Monday, 16 March 2015
Philmont: Book 15
Pre-script: I was a card-carrying member of the Boy Scouts of America for nearly two decades. After I left the program I started writing out a collection of essays of varying levels of fictions about my experiences, combined them into a book, and worked on getting them published. The book was, largely, lost in the various moves, through corrupted hard drives and other odes to general bullshit. I’ve managed to find most of it in a nearly-lost box.com account. So, what the hell?
In the rush of packing up all of my backpacking equipment, extra socks, climbing gear, and case of whiskey, a notebook was the only item that hadn’t made it into my Jeep for the summer. I stopped at the Wal-Mart in Trinidad to buy three notebooks with perforated pages and a spiral-bound pocket book whose spirals would be rendered mostly useless the first time I sat down with it in my back pocket. For good measure, I bought a box of Bic ballpoints and a stack of envelopes.
Philmont’s Tooth of time at dusk. Via StoryTellingOnline
This was all a part of the promises that had been made – I’d be leaving town for a few months, would you write me? I’ll write back I promise. I had three email accounts, and a cell phone with T9 texting capabilities and the signals of a world hurtling towards everlasting connectivity. The challenge, though, was having the computer to access emails on, the internet to pipe messages from faraway servers to the computer, or the data connection required to send text messages or receive phone calls. In my back pocket, next to debit and credit cards that would go mostly unused for the next several months, was a calling card used to dial collect from any one of the dwindling population of pay phones. I remember this summer well as the period where communications among peers were in flux. Where brave professors were sending syllabi for the next semester through email while I was being sent paper that served as evidence of my peers’ decaying interest in handwriting and writing things out in long hand or even bothering to remember mailing addresses. This was one of the many summers when my cell phone would go unused until it would buzz and come to life with excitement as it finally received notice of dozens of voicemails left by drunken peers in college towns or text messages sent right before the sender realized I was out of range. And so I’d sit on the mountain top, hundreds of miles of landscape that couldn’t be captured in a photograph rolled out ahead of me, and I was tapping out responses on the 9 keys which kept me connected. The lesson, learned years later, is how the silliest thing one can do when elated with a feeling of love and friendship and a sense of identity is to leave town for months on end. Especially without a number to be reached at. If I could do it all again, the rule would be: you can only talk to those you can see.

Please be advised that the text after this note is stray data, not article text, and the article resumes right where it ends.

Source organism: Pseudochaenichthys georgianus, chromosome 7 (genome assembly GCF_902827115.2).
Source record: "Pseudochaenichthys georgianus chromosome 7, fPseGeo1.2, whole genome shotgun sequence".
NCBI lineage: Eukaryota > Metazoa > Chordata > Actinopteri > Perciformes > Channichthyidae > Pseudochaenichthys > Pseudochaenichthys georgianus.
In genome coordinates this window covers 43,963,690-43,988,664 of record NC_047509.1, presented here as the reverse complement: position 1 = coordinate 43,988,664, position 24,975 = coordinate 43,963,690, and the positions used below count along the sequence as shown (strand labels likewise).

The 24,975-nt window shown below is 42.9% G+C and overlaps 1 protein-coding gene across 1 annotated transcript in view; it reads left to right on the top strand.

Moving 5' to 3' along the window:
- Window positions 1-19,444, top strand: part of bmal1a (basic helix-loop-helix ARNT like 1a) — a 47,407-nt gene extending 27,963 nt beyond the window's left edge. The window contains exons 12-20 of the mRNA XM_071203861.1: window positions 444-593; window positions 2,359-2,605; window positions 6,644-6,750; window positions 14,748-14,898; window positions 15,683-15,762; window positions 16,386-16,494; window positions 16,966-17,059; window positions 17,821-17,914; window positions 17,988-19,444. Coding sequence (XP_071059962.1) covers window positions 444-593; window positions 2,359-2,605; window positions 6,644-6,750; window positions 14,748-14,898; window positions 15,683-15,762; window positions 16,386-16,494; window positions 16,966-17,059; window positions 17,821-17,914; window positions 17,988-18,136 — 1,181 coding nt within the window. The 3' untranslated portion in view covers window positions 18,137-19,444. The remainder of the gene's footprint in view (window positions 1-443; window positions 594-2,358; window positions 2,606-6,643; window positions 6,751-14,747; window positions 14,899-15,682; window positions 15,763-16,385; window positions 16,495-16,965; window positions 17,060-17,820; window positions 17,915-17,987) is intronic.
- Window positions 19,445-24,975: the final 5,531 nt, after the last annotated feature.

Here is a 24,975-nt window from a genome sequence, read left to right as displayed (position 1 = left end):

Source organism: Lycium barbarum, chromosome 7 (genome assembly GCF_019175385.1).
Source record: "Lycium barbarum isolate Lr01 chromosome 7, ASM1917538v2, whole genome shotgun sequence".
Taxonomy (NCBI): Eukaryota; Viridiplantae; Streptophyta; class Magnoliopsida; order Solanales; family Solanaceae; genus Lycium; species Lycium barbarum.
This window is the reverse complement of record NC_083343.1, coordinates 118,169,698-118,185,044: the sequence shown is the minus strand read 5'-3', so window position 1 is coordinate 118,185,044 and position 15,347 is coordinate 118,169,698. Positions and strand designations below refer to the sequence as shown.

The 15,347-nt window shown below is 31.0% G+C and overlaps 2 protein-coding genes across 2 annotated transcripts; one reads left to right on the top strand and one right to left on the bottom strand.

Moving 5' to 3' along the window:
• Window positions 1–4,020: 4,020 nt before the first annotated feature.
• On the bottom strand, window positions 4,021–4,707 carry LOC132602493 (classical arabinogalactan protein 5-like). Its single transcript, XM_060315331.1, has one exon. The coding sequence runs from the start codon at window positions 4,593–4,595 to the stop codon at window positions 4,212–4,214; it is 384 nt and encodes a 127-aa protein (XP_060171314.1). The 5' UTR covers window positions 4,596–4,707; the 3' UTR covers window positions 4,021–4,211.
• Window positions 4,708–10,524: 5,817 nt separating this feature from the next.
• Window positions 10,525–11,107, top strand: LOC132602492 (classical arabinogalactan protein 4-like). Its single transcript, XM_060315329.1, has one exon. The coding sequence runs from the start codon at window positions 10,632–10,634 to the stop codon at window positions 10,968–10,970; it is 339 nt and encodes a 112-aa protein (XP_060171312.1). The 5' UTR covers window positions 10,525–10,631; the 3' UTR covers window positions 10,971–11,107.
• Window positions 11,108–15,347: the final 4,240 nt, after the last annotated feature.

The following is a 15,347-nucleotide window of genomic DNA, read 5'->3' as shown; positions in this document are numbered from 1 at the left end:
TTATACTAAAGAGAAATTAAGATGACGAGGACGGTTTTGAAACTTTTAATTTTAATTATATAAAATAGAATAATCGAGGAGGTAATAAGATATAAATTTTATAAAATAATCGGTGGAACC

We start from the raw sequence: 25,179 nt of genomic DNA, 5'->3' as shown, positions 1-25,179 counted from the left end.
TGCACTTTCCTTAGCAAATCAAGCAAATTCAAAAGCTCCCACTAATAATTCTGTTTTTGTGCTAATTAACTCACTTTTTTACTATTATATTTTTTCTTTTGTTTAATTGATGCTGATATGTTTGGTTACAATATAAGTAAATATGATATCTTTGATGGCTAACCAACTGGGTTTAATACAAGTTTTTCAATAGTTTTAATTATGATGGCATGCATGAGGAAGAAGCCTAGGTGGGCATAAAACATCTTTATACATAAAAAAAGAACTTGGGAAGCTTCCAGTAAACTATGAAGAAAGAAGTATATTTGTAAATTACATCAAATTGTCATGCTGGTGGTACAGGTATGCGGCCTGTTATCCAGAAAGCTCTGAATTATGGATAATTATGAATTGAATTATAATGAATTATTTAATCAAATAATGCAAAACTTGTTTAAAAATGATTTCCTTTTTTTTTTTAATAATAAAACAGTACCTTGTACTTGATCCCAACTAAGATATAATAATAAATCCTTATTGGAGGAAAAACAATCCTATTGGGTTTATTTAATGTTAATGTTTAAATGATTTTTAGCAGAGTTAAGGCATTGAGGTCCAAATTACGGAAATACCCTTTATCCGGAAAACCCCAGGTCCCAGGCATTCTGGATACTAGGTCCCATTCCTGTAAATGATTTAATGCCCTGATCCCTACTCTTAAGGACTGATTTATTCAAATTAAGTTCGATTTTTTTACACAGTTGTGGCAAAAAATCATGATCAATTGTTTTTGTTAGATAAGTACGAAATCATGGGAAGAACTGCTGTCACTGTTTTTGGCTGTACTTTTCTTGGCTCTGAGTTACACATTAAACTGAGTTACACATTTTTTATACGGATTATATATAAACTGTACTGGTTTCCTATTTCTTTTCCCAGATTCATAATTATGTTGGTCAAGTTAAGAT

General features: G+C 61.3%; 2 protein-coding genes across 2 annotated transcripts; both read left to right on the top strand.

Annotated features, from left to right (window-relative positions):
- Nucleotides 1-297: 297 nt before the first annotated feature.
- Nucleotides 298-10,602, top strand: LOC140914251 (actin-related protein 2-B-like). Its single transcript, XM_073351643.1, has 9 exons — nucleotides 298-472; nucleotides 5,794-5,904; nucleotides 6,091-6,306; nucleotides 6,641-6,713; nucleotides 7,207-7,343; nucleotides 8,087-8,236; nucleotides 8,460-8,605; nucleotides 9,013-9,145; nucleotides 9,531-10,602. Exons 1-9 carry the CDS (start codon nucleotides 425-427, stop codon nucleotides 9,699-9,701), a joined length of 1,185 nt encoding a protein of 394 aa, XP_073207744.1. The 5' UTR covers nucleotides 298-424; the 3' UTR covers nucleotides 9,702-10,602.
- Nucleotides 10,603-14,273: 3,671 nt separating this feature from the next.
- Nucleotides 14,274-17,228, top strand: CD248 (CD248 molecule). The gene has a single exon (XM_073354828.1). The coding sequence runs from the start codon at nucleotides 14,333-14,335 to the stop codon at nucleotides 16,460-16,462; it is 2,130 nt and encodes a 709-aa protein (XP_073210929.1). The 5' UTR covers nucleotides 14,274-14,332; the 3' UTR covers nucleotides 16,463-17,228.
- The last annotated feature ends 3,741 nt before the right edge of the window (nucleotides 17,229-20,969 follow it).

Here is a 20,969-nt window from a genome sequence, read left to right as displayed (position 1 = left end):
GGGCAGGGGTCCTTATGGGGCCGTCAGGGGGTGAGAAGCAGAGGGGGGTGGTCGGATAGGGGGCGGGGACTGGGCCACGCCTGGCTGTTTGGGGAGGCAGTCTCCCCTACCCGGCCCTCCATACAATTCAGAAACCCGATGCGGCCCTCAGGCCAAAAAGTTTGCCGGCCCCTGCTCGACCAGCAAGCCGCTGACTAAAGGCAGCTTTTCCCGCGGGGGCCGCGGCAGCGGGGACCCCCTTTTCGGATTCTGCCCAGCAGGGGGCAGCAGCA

There is the window that served as a post office and the first stop for Rangers coming off the trail from a few days of hiking. Hungry, tired, probably soggy from last night’s rain, and the only thing many of them can think is “does someone outside of this place remember that I am here?” Most are looking for packages with food, batteries, socks, or tidbits from home, photos, and so on. This is the same window that visiting Scout troops receive their kerosene stoves and bottles that had been shipped, empty, as it was contraband on any American flight that would have gotten them to New Mexico. All of this was managed by Jolie, a girl in her young twenties that spent summers here in between her scholarly duties as a masters student at the University of New Mexico. It was one of the few staffed positions on camp that guaranteed access to power, somewhat consistent internet connectivity, a phone, and lights that were bright enough to read by. So she spent a few hours of her day sorting the mail that came in on the blue relic of a postmaster truck from Cimarron and the rest of the time dispersing mail to the occasional visitor – the rest of her time dived into some thick Norton-esque anthology drinking coffee from her personal French Press (made with beans that were brought in specifically for her – a condition of her continued employment).
Even though I had only been on camp for a week, I stopped at the window before I hit the trail. I had one piece of mail waiting for me: an uneventful postcard from my mom: “Hope you arrived safe. Wear sunscreen.”
“Where are you headed?” asked Jolie.